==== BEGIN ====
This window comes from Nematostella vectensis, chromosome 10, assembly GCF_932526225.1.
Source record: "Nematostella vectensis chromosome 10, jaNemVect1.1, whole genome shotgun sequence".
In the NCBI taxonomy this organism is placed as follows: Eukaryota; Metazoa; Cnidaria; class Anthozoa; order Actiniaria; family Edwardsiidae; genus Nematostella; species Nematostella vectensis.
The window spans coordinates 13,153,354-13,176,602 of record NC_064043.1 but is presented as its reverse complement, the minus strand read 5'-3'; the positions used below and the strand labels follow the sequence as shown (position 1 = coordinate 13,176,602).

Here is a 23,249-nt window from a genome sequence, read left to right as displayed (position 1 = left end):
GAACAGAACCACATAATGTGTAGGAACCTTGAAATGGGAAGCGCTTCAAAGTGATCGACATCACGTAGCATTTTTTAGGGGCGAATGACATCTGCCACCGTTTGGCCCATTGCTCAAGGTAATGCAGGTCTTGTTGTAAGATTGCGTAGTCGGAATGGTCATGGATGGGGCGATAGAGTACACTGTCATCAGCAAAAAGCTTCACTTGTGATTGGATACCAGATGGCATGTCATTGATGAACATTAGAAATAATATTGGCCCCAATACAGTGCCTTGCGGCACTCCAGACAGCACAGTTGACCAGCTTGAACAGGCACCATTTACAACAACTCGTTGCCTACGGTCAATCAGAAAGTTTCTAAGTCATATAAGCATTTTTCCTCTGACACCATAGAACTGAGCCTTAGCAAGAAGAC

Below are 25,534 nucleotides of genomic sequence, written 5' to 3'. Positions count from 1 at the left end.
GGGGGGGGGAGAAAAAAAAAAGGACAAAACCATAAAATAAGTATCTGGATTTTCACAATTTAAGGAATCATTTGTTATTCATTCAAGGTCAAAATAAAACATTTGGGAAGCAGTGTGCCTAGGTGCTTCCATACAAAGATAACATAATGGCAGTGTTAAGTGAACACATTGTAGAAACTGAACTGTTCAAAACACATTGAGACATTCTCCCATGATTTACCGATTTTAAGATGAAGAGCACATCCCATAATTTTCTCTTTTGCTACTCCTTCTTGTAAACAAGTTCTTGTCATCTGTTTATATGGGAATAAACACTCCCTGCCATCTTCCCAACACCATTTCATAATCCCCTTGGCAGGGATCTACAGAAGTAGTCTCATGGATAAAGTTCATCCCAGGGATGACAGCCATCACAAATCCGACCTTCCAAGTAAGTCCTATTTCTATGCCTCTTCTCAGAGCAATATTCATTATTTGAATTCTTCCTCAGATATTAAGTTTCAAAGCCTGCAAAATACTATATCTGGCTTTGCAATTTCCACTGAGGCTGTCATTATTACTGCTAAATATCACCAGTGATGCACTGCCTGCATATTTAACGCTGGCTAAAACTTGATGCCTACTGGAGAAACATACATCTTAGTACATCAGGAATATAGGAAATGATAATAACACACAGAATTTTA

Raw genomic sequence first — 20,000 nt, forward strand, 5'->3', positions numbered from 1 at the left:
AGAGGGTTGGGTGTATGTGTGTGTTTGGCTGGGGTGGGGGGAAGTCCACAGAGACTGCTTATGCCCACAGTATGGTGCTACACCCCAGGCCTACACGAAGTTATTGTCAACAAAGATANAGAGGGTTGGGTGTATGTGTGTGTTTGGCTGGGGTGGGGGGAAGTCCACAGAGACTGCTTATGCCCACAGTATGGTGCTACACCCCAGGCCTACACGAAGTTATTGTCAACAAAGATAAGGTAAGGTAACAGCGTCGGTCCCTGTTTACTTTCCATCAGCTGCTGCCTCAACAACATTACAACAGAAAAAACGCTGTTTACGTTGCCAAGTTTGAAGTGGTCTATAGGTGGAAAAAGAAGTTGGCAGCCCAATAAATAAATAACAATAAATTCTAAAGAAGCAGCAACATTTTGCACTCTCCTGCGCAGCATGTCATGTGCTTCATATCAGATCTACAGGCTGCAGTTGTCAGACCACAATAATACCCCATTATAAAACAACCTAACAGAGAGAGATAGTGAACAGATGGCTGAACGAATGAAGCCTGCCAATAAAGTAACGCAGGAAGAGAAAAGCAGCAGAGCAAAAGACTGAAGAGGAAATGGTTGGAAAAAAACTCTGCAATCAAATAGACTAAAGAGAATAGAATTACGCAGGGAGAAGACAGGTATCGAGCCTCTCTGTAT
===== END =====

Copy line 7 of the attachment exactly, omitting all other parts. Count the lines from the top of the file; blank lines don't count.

Below are 25,534 nucleotides of genomic sequence, written 5' to 3'. Positions count from 1 at the left end.